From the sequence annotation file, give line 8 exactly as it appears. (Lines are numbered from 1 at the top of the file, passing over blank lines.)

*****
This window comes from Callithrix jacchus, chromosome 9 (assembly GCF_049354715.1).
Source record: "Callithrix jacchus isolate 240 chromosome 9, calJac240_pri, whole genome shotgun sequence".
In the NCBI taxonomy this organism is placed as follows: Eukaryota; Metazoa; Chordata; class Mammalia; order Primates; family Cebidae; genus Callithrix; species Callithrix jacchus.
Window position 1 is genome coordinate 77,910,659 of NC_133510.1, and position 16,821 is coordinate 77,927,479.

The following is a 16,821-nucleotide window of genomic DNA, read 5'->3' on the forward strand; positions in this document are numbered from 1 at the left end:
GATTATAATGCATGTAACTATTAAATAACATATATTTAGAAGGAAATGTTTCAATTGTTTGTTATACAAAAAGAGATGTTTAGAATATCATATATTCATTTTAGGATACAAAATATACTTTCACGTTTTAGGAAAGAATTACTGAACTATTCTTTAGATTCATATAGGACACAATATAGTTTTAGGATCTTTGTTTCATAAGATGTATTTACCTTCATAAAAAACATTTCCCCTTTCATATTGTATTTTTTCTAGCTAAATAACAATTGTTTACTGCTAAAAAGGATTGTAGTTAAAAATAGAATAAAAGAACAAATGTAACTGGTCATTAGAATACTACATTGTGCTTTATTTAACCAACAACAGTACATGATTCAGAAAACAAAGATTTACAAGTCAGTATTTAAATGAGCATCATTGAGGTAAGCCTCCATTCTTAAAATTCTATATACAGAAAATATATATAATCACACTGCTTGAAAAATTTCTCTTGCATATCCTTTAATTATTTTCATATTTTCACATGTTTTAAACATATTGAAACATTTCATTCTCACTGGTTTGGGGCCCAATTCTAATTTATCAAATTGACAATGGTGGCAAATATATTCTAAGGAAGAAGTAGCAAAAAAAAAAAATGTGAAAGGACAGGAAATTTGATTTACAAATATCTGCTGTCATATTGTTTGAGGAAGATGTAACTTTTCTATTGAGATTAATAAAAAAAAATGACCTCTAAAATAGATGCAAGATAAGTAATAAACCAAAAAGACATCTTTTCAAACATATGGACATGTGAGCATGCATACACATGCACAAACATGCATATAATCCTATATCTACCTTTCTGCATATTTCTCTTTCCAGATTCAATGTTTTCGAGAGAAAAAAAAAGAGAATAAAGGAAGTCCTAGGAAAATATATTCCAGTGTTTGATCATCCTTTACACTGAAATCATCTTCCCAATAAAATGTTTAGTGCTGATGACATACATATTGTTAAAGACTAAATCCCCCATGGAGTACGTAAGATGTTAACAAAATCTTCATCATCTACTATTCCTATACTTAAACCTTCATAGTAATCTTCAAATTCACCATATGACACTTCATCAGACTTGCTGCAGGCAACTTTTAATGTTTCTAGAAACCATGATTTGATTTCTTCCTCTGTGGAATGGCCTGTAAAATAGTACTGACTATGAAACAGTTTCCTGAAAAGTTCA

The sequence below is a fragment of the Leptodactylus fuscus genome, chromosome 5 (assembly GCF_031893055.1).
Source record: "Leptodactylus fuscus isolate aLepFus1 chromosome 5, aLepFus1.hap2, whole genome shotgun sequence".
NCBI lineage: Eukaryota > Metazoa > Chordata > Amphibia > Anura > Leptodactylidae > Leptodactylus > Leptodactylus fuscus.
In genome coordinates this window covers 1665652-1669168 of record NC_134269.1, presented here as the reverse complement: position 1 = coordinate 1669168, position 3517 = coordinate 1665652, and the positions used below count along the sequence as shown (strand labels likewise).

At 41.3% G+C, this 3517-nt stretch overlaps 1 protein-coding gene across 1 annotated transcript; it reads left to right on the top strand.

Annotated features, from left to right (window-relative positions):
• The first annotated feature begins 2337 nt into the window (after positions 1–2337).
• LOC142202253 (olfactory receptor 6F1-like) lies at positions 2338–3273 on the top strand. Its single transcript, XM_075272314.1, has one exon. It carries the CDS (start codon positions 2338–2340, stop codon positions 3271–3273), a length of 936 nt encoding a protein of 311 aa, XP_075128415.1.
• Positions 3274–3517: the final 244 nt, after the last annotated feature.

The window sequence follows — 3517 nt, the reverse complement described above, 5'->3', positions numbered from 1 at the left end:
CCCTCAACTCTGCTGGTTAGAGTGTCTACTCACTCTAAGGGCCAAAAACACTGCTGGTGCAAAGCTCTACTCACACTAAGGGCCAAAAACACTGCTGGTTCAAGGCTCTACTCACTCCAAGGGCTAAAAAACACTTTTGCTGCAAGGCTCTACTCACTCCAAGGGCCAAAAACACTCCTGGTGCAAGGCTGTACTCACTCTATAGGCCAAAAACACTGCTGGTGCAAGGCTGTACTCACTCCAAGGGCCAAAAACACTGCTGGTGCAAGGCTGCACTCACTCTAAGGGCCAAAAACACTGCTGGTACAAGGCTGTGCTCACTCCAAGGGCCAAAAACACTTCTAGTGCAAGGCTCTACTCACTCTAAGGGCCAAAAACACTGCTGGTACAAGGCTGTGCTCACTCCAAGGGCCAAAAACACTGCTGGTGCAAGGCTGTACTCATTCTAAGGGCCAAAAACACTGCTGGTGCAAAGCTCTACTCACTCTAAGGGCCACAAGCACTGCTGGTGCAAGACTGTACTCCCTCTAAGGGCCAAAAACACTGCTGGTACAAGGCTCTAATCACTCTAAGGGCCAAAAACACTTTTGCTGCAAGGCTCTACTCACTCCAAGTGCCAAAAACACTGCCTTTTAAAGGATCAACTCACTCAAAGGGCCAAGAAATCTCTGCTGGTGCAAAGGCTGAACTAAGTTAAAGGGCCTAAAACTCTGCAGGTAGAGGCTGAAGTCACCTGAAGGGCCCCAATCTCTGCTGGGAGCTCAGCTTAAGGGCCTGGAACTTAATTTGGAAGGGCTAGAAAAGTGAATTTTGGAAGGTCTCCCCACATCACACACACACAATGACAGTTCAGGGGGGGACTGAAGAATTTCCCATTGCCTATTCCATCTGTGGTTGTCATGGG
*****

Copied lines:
Source record: "Leptodactylus fuscus isolate aLepFus1 chromosome 5, aLepFus1.hap2, whole genome shotgun sequence".